How Much are Closing Costs in NJ? What You Should Expect to Pay

How Much are Closing Costs in NJ? What You Should Expect to Pay

Posted on Feb 18, 2022

Homebuyers often save and save for their home’s down payment, only to realize when they talk to their Realtor that they’ve forgotten an essential part of the home buying process: closing costs.

Planning for closing costs is essential for having a smooth closing process. Closing costs include things like escrow, transfer taxes, the inspection, and more. It’s important to estimate high for closing costs, because they typically have to be paid upfront. Unlike the down payment, they can’t be rolled into your home loan.

If you’re wondering what to expect from closing costs in NJ, here’s what you need to know.



What are closing costs?

Closing costs are the fees and expenses you’re expected to pay when you close on a home. This is separate from the down payment, which is an upfront, partial payment on your house that helps reduce your monthly mortgage payment. 

Closing costs are typically paid to third party entities, and not the home seller/buyer. For example - when you pay for a home inspection, that’s a service fee you pay to a third party. Even if the inspection turns up a major issue and you end up backing out of the sale, you won’t get your money back. 

New Jersey-based Realtor Trish Gesswein explains that the amount of the different charges is usually what surprises home sellers and home buyers the most when it comes to closing costs.

"A lot of them are surprised with the loan and title charges. The differences between the states can also be confusing. A lot of the time in PA, for example, they’ll pay their taxes for the rest of their year - so the way things are done here is sometimes a surprise," she says.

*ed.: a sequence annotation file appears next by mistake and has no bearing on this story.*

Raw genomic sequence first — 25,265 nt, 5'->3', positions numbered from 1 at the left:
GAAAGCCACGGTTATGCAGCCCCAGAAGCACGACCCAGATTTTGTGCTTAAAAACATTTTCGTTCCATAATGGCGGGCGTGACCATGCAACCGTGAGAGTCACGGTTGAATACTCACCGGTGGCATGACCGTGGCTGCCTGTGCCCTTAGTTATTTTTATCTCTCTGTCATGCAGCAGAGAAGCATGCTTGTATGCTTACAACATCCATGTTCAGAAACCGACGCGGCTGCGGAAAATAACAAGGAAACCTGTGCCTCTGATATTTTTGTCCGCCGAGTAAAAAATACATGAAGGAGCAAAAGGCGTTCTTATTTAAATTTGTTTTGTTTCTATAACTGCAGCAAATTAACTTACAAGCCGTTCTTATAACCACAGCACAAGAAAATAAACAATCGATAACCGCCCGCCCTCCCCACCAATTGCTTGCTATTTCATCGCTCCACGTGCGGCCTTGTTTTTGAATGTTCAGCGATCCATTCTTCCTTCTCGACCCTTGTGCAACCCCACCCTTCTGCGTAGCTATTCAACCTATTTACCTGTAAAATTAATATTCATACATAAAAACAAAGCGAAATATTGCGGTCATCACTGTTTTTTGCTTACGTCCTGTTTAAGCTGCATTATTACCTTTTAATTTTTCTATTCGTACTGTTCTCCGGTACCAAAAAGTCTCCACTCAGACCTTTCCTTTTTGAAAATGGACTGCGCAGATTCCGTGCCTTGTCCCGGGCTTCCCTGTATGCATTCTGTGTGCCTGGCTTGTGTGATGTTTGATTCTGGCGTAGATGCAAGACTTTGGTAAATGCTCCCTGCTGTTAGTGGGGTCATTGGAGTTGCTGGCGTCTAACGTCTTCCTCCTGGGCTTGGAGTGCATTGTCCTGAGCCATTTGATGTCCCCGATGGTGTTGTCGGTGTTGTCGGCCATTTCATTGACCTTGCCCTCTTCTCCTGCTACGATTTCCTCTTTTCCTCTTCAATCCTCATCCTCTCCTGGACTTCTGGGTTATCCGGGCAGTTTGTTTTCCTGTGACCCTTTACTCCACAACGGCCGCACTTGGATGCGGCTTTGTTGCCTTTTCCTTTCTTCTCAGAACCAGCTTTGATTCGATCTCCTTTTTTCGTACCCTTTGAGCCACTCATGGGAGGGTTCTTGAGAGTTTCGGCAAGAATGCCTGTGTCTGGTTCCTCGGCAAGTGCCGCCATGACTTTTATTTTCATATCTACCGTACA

Who pays for closing costs in NJ?

Both the buyer and the seller pay for closing costs in New Jersey; they are responsible for different fees.

How much are closing costs in NJ?

For home buyers, closing costs in New Jersey are roughly 2-5% of the home’s purchase price. The exact number can go up or down depending on many factors - such as whether you have to pay for an HOA or PMI, as well as factors like your home’s size (which can impact the cost of the inspection, etc). 

  • The median home in NJ now lists for $450,000 (Redfin) - so closing costs could be estimated to range from $8,980 to $22,450.
  • According to ClosingCorp’s data, the average closing cost for buyers in New Jersey is $7,827.87 after taxes or approximately 1.57% to 1.96%.

Homebuyers located in popular, more expensive areas like Englewood Cliffs and Asbury Park will likely have closing costs that are higher than the state average.

To give you an idea of your high-end estimate for closing costs:

  • 5% on a $350,000 home in NJ: $17,500
  • 5% on a $450,000 home in NJ: $22,500
  • 5% on a $550,000 home in NJ: $27,500

If you're wondering exactly how closing costs are calculated: the final amount for closing costs is ultimately dependent on a wide range of variables, such as the cost of the home. Additionally, every transaction is different. Some buyers may be paying all cash, while others are opting for a loan, and these decisions can impact closing costs as well.